Unexpected Russian opposition to key wording of a U.S.-backed Security Council draft resolution is straining international unity on how to deal with Iran's nuclear defiance, U.N. diplomats said Saturday.
The apparent change of heart is the latest obstacle in the months-long attempt to pressure Iran's hardline Islamic government to suspend uranium enrichment, which many countries fear Tehran wants to use for a nuclear program.
Iran argues its needs enrichment to make energy and is entitled to it under the Nuclear Nonproliferation Treaty.
Although it initially urged restraint, Russia, as recently as July 12 in Paris, signaled it was ready to support a tougher line. Russian Foreign Minister Sergey Lavrov and counterparts from the United States, China, Britain, France and Germany agreed then to resume Security Council deliberations after Iran refused requests to respond to an international offer to negotiate its nuclear program.
A statement on behalf of the six said they agreed to "seek a ... Security Council resolution which would make ... suspension mandatory."
The diplomats, who spoke on condition of anonymity due to the sensitive nature of the matter, say particularly vexing is Moscow's refusal now to endorse language that would tell Tehran it has no choice but to freeze uranium enrichment or face sanctions.
Work on a resolution was suspended May 3 to allow the six powers to devise incentives for Iran to freeze enrichment and start talks meant to secure its agreement to a long-term moratorium on the activity, which can produce material for use in the fissile core of nuclear warheads as well as fuel for reactors.
The incentives include advanced technology and the easing of U.S. sanctions on the sale of aircraft and aircraft parts. The United States, breaking with decades of policy, has said it is willing to join in the multinational talks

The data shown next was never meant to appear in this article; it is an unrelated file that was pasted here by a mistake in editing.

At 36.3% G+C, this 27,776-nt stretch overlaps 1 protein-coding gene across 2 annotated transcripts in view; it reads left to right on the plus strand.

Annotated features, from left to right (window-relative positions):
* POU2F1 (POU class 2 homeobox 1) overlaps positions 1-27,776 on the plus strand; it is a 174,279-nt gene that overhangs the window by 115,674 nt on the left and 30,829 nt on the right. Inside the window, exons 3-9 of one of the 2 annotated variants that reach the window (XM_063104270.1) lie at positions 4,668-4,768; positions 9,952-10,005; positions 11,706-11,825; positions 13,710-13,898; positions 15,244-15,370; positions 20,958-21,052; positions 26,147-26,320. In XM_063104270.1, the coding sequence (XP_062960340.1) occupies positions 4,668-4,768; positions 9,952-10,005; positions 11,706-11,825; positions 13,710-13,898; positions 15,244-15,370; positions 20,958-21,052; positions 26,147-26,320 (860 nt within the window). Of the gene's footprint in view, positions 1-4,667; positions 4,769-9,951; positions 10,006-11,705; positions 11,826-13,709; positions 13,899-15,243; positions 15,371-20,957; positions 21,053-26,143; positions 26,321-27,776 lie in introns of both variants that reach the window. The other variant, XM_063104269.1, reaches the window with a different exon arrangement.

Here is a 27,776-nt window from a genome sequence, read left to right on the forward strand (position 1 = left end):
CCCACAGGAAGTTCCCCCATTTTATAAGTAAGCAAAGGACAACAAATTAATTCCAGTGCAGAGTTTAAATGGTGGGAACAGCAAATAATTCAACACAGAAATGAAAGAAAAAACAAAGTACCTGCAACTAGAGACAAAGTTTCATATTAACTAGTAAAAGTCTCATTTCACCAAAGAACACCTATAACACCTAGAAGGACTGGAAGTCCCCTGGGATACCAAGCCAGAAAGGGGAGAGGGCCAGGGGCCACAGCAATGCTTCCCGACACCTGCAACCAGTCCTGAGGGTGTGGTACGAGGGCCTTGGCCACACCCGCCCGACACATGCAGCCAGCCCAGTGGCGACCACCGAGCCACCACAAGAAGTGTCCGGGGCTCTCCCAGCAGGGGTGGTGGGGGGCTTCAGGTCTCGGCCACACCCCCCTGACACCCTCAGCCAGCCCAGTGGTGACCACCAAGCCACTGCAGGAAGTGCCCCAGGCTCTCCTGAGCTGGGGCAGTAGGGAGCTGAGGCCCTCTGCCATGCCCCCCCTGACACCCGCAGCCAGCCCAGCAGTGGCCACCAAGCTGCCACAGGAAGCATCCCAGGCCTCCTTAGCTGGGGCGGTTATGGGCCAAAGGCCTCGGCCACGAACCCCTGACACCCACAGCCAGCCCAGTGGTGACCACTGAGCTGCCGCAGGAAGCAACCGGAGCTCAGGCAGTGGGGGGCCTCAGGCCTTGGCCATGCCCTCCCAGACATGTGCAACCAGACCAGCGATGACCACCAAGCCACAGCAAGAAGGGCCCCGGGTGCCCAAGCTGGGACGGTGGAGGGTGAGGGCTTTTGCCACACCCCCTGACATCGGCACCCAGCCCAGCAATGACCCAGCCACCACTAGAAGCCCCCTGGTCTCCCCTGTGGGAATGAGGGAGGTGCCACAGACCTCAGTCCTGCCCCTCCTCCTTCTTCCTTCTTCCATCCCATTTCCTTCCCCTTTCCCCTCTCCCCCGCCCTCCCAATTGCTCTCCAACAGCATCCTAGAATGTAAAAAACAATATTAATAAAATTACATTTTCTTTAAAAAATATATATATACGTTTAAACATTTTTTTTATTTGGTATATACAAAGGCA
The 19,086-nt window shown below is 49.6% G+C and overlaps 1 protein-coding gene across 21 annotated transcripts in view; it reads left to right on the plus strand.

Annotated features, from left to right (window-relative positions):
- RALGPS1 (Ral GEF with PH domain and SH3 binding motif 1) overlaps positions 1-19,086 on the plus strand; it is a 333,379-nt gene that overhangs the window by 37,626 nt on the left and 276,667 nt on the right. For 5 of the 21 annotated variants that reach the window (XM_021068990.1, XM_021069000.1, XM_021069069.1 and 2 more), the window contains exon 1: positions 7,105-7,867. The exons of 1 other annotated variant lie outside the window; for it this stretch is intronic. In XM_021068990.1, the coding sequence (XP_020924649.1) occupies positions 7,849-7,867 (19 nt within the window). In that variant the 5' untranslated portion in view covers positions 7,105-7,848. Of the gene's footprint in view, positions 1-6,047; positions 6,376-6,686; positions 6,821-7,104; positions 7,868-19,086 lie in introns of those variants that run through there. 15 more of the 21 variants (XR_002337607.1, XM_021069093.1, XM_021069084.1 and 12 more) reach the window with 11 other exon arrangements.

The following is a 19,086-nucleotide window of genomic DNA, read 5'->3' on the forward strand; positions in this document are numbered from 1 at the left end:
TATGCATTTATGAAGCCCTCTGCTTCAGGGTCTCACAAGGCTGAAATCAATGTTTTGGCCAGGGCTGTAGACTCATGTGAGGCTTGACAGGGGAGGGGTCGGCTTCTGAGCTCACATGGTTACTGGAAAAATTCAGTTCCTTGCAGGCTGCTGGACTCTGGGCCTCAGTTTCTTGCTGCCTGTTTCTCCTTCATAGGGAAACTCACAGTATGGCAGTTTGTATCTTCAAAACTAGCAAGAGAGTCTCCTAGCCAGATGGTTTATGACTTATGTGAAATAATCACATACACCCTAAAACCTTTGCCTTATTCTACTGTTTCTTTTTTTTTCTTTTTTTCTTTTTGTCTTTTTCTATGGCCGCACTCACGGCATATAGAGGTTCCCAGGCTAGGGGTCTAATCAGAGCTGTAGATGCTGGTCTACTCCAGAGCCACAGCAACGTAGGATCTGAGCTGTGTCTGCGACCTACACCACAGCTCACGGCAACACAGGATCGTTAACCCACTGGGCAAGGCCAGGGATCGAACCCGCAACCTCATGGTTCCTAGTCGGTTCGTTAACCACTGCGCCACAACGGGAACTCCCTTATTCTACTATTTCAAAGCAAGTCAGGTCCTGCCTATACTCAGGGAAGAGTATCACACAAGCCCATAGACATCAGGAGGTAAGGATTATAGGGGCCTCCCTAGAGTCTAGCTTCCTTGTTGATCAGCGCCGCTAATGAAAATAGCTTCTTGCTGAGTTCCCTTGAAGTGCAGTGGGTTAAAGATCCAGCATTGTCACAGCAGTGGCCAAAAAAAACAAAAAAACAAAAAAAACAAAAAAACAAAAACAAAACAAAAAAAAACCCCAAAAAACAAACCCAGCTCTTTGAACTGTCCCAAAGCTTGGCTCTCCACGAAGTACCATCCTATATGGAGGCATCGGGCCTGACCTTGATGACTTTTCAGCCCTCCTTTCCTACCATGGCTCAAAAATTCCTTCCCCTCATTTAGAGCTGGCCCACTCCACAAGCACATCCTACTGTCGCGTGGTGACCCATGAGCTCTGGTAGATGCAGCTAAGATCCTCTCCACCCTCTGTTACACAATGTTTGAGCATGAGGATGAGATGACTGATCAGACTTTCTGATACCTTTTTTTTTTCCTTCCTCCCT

Iran has not turned down their offer, but has shown no sign it is ready to give up enrichment. Tehran has said it will respond Aug. 22 to the package — a date which the six nations extending the offer have rejected as too late.
In remarks made available to The Associated Press Saturday, chief Iranian nuclear negotiator Ali Larijani repeated that enrichment belongs to "the inalienable rights of the Iranian nation" and warned his country would "reconsider its nuclear policies" if pressured too harshly — a possible threat to quit the NPT.
The remarks were made Thursday to Iran's Supreme National Security Council and were forwarded by Tehran to the Vienna-based International Atomic Energy Agency with a request that it be circulated among members of its 35-nation board.
One of the diplomats said Russia seems to be distancing itself from the Paris declaration and is seeking a resolution that is not legally binding.
The diplomat said other differences — including Russian objections to describing Iran as a "threat to international peace and security" were close to being solved.
Russia's reluctance could seriously undermine efforts to secure a compromise from Iran, especially as the United States, Britain and France insist that the freeze be made mandatory.
The West wants an Aug. 31 deadline for Iran to comply on the freeze demand. But if that demand is anything less then mandatory, any ultimatum loses much of its meaning because there is little else concrete left to enforce.
While the diplomats told the AP there was no indication what brought about the apparent change of heart, it could be as simple as Moscow believing that Iran will not give up its right to enrichment. Any resolution demanding this and threatening sanctions, therefore, is something the Russians fear could lead to military action which they oppose.
The wording of a draft resolution drawn up by Britain and France, and circulated last week among most of the 15-members of the council, "decides" that Tehran "shall suspend all enrichment-related and reprocessing activities ..."
In a nod to Russia's resistance to the military option, the draft also refers to Article 41 of Chapter 7 in the U.N. Charter. This allows punishments that do not involve the use of armed force, such as economic penalties, banning air travel or breaking diplomatic relations.